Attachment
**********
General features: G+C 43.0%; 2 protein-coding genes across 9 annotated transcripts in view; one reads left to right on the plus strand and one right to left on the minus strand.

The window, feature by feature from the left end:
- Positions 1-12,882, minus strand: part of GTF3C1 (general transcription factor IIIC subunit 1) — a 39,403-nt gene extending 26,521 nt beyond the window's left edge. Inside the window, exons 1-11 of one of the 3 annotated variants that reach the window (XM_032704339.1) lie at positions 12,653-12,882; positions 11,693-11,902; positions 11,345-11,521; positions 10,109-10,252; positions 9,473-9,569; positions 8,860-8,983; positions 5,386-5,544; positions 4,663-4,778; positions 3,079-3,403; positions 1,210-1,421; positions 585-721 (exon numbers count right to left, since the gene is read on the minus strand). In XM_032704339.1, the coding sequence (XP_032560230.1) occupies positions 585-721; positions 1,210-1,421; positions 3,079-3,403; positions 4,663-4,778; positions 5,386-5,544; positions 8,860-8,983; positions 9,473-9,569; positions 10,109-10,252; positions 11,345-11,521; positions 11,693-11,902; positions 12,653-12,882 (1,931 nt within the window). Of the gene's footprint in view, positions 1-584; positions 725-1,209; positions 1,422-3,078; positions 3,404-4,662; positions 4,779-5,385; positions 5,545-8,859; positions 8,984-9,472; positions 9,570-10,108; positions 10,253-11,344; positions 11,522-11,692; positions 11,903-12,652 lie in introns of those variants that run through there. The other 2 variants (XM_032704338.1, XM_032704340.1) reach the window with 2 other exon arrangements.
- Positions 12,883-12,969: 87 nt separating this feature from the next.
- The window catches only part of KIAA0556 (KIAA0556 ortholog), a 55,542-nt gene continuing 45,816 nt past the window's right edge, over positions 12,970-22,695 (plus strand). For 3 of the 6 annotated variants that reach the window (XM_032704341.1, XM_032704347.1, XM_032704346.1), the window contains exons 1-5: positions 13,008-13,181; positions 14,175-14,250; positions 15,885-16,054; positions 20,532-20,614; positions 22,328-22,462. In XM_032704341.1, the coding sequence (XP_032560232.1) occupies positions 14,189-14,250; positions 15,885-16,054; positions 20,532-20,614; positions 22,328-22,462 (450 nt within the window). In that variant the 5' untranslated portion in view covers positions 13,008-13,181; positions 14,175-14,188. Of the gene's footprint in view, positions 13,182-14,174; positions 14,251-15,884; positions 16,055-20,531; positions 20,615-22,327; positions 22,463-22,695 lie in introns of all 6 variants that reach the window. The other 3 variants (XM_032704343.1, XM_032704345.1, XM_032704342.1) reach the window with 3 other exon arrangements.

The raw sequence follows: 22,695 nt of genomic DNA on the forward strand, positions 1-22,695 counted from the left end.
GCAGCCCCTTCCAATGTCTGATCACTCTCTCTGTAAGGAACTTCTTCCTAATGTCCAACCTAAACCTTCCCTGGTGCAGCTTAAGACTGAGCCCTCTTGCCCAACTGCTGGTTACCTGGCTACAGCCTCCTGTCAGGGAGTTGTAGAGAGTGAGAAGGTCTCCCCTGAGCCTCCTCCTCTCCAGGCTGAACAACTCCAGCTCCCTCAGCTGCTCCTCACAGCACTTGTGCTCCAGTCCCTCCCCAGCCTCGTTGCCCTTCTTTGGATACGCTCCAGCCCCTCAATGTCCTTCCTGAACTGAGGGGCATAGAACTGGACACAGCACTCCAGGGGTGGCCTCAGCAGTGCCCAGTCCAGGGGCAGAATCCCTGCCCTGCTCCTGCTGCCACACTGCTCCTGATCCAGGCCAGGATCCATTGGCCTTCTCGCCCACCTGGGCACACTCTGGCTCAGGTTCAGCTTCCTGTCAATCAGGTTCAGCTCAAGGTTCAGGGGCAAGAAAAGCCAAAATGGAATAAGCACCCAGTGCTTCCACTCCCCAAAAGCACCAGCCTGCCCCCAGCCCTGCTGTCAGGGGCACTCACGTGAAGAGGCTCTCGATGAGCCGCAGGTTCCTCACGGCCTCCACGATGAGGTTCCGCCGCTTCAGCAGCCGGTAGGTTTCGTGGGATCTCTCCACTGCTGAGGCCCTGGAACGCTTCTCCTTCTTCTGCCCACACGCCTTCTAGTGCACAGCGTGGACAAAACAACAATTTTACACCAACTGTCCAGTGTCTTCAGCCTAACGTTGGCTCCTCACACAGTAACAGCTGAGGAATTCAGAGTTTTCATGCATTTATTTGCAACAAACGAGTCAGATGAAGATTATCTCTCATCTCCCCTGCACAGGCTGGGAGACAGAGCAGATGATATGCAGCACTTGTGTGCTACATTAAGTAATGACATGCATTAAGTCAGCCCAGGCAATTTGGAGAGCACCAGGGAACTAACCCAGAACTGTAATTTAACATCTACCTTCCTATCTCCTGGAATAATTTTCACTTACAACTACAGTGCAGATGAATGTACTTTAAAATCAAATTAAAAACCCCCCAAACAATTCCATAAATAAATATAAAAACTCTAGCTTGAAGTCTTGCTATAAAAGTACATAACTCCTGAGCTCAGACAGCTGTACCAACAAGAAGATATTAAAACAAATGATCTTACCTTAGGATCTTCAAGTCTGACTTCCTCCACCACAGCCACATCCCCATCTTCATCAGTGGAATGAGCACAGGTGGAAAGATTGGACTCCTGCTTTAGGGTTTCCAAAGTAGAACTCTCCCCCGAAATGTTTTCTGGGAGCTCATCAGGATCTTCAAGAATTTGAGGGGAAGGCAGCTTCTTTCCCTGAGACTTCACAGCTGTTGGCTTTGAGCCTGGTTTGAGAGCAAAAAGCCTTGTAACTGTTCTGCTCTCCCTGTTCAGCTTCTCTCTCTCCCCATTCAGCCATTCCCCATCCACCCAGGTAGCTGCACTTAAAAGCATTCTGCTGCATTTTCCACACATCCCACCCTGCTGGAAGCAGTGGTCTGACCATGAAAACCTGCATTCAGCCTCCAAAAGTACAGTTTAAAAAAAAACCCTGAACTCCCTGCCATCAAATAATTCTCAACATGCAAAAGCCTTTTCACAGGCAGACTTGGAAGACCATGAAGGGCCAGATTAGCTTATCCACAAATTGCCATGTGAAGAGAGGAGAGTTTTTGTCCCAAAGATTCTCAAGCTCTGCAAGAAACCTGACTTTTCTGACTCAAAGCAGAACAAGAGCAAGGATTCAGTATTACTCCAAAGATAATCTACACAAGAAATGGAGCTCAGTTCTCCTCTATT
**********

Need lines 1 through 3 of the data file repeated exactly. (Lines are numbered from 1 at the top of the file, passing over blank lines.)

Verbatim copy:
General features: G+C 43.0%; 2 protein-coding genes across 9 annotated transcripts in view; one reads left to right on the plus strand and one right to left on the minus strand.

The window, feature by feature from the left end:
- Positions 1-12,882, minus strand: part of GTF3C1 (general transcription factor IIIC subunit 1) — a 39,403-nt gene extending 26,521 nt beyond the window's left edge. Inside the window, exons 1-11 of one of the 3 annotated variants that reach the window (XM_032704339.1) lie at positions 12,653-12,882; positions 11,693-11,902; positions 11,345-11,521; positions 10,109-10,252; positions 9,473-9,569; positions 8,860-8,983; positions 5,386-5,544; positions 4,663-4,778; positions 3,079-3,403; positions 1,210-1,421; positions 585-721 (exon numbers count right to left, since the gene is read on the minus strand). In XM_032704339.1, the coding sequence (XP_032560230.1) occupies positions 585-721; positions 1,210-1,421; positions 3,079-3,403; positions 4,663-4,778; positions 5,386-5,544; positions 8,860-8,983; positions 9,473-9,569; positions 10,109-10,252; positions 11,345-11,521; positions 11,693-11,902; positions 12,653-12,882 (1,931 nt within the window). Of the gene's footprint in view, positions 1-584; positions 725-1,209; positions 1,422-3,078; positions 3,404-4,662; positions 4,779-5,385; positions 5,545-8,859; positions 8,984-9,472; positions 9,570-10,108; positions 10,253-11,344; positions 11,522-11,692; positions 11,903-12,652 lie in introns of those variants that run through there. The other 2 variants (XM_032704338.1, XM_032704340.1) reach the window with 2 other exon arrangements.